From this pleasant stroll one wends his way back to the Karlsbriicke, and as he passes the buildings that still remain of the ancient famous university, thoughts are kindled of the wonderful renown this institution had, six centuries ago, when it was easily the foremost educational institution of the world. Fifteen thousand students, from every quarter of the earth, gathered to hear its celebrated savants, and the revels and achievements of those days have gone down in prose and rhyme. Five thousand students still attend, two thirds of them Czechs and the others German; but the revelry of today is largely the bitter and bruising encounters that are continually arising between these conflicting hot-heads. The intellectual impulse is strong in Prague. It has polytechnic institutes, art schools, and learned societies, and one of the most famous conservatories of music in the whole of Europe.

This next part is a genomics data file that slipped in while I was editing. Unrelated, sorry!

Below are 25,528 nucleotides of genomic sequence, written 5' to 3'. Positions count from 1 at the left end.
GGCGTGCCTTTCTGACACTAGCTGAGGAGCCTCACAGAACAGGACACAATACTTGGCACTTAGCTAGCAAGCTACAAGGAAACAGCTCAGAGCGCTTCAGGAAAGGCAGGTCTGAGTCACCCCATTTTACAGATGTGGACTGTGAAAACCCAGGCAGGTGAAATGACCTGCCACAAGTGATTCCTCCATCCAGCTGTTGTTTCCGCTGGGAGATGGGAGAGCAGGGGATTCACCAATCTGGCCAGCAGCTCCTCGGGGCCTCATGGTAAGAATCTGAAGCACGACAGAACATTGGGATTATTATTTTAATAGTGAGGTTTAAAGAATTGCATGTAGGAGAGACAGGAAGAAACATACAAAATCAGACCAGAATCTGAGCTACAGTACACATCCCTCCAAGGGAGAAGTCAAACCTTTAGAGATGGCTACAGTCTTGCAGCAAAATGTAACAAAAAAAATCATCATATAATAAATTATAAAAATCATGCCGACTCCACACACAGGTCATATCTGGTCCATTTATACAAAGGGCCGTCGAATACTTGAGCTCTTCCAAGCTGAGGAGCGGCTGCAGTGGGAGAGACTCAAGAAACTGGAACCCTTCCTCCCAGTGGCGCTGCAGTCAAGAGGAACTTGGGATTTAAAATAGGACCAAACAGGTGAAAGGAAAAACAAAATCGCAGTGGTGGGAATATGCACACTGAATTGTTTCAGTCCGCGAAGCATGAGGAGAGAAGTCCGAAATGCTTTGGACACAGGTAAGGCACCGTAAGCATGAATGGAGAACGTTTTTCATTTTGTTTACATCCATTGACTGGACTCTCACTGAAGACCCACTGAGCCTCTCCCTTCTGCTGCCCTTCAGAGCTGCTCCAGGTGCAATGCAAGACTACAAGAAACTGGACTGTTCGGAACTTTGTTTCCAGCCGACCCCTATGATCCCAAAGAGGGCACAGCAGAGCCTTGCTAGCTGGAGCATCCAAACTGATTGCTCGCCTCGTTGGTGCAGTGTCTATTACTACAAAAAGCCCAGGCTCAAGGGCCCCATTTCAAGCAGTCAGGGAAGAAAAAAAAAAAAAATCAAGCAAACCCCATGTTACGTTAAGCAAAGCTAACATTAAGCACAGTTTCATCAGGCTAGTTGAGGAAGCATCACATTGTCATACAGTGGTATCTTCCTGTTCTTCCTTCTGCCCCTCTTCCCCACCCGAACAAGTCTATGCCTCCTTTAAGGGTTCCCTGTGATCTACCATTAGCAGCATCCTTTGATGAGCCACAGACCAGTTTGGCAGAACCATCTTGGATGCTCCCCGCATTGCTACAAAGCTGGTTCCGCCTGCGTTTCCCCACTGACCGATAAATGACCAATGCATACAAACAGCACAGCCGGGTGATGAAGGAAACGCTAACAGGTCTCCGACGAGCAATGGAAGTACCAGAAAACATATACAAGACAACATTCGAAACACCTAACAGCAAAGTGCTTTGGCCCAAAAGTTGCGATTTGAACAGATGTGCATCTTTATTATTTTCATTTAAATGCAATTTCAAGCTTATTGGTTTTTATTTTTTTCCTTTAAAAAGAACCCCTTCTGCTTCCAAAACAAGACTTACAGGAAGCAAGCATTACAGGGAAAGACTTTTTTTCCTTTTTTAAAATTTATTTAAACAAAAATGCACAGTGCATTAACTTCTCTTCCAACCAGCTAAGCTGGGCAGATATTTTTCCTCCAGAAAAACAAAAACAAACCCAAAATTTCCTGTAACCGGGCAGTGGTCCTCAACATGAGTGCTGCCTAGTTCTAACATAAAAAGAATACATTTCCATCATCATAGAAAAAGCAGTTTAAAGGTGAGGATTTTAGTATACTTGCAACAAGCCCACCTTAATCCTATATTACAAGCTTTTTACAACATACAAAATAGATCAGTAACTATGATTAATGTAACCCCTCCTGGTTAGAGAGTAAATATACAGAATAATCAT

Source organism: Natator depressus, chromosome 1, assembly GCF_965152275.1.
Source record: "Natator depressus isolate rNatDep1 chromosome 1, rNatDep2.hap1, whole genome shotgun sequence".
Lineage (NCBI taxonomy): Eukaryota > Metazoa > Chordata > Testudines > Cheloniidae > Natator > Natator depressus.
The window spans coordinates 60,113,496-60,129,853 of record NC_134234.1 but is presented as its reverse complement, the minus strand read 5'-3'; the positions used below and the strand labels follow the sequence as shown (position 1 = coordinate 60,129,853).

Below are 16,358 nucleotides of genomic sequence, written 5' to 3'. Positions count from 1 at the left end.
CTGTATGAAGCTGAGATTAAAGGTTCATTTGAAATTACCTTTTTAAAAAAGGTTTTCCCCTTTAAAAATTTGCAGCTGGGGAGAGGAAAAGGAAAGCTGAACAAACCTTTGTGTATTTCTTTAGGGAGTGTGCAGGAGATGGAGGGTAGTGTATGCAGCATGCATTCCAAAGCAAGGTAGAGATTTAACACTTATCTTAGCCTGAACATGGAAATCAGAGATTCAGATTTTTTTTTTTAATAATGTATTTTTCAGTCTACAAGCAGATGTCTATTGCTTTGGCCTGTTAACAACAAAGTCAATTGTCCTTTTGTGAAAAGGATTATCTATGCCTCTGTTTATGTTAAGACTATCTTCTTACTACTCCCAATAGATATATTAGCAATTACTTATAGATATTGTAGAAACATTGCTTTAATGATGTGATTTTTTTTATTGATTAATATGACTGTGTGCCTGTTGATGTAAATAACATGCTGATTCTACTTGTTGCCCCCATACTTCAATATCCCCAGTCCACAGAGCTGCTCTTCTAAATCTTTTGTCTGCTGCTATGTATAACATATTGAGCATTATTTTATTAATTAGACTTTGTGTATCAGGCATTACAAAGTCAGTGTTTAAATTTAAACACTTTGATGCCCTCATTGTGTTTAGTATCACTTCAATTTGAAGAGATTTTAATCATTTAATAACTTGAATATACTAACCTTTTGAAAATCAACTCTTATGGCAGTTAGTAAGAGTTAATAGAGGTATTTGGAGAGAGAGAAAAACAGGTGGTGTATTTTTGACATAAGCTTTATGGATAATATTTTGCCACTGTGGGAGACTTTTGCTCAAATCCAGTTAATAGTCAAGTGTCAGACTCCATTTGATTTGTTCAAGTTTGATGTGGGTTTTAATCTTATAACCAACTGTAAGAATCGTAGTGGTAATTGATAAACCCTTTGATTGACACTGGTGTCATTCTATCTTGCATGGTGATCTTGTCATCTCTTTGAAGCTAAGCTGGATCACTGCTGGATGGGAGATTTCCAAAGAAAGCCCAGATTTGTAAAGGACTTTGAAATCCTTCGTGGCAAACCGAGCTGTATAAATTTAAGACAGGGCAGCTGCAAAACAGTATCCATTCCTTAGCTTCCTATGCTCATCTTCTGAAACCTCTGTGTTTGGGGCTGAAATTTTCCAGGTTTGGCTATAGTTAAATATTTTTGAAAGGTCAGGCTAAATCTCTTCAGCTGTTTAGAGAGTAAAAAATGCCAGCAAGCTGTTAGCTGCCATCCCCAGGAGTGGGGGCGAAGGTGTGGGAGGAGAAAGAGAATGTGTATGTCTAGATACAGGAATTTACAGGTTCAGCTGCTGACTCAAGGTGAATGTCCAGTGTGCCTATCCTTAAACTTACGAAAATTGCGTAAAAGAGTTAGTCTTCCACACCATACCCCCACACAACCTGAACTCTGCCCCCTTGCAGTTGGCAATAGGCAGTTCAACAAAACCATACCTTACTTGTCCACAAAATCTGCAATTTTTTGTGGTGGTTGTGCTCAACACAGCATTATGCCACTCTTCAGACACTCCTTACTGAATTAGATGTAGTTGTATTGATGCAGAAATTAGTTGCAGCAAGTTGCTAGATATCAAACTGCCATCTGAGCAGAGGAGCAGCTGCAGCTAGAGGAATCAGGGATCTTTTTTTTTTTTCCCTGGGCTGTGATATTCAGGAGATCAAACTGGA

The west bank of the Moldau, the Kleinseite district, was royalty’s region in the olden time when Bohemian kings and queens dwelt in the huge Hradschin on the ridge of the hill. Seen from the Karlsbrucke, toward five o’clock, the long slope rises toward the declining sun with many more suggestions, even now, of the pomp and circumstance that have departed than of the modernism that has taken their place. There is a dreary and saddening array of closed and boarded palaces, arcaded and many-windowed, whose owners are rich and powerful Bohemian nobles with a preference for the gayeties and frivolities of the court life of Vienna. One regards with especial interest the long, rambling one of Wallenstein, to make room for which one hundred houses had to be torn down, where this rival of royalty retired in the interval of imperial disfavor and held magnificent court with hundreds of followers and attendants. Among the many chambers of that great honeycomb was one equipped as an astrological cabinet – for Wallenstein always had faith in his star. How vividly it recalls the Schiller dramas and the operations of the uncanny Ceni ! “Such a man!” exclaims a character at the conclusion of “Wallensteins Tod.” Born a Protestant, he well-nigh became their exterminator; turned Jesuit, the Jesuits distrusted and hated him. With his sword he made and unmade kings and carved out principalities for himself – and yet he was but fifty-one years old at the time of his assassination!